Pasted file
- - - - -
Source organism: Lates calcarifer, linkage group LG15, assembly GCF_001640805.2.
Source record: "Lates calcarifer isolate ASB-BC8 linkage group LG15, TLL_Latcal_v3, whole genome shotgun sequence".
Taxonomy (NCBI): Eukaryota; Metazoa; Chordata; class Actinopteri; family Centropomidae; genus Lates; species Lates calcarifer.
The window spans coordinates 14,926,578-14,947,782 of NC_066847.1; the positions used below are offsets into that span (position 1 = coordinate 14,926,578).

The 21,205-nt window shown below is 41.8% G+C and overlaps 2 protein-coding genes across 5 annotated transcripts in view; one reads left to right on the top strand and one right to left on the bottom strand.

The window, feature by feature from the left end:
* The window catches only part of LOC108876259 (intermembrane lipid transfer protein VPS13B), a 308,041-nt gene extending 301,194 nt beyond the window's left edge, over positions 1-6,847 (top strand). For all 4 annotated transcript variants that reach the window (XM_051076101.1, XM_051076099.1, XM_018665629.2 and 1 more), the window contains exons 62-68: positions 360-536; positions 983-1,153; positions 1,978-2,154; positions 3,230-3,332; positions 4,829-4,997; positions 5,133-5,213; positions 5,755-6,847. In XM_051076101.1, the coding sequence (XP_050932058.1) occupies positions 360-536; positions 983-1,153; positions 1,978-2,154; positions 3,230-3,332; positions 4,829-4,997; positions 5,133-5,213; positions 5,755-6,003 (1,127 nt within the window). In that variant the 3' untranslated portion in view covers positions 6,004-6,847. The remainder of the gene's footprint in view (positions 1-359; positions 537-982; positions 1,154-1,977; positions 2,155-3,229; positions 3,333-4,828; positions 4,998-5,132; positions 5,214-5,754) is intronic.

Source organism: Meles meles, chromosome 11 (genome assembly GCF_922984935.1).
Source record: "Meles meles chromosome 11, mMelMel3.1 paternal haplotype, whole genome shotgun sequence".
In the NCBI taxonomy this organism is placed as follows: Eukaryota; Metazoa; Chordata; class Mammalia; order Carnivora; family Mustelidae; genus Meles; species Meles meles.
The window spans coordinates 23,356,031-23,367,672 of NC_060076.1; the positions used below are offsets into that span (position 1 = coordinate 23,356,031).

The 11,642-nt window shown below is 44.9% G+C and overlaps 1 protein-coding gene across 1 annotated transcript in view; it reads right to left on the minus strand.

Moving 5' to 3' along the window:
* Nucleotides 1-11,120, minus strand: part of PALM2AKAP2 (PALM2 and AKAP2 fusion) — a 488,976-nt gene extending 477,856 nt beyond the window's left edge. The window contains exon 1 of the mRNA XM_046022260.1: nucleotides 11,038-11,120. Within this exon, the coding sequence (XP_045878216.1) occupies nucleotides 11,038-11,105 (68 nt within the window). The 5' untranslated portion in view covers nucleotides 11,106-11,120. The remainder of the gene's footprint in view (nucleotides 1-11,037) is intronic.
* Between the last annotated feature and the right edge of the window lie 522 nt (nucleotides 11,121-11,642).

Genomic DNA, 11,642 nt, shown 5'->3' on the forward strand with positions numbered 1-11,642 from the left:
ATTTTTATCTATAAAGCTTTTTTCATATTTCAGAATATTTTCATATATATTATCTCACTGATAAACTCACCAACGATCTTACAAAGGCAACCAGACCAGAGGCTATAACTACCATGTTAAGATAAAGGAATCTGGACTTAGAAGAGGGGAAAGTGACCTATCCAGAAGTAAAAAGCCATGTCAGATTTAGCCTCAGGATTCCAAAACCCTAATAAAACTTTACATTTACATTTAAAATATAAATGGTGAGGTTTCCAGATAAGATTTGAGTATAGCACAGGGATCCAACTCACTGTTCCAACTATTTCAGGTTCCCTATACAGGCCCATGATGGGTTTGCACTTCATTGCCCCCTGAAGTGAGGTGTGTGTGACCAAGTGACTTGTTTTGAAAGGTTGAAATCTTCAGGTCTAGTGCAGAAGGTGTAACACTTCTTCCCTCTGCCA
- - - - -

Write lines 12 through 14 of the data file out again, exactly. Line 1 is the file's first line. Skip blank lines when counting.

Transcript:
The 11,642-nt window shown below is 44.9% G+C and overlaps 1 protein-coding gene across 1 annotated transcript in view; it reads right to left on the minus strand.

Moving 5' to 3' along the window:
* Nucleotides 1-11,120, minus strand: part of PALM2AKAP2 (PALM2 and AKAP2 fusion) — a 488,976-nt gene extending 477,856 nt beyond the window's left edge. The window contains exon 1 of the mRNA XM_046022260.1: nucleotides 11,038-11,120. Within this exon, the coding sequence (XP_045878216.1) occupies nucleotides 11,038-11,105 (68 nt within the window). The 5' untranslated portion in view covers nucleotides 11,106-11,120. The remainder of the gene's footprint in view (nucleotides 1-11,037) is intronic.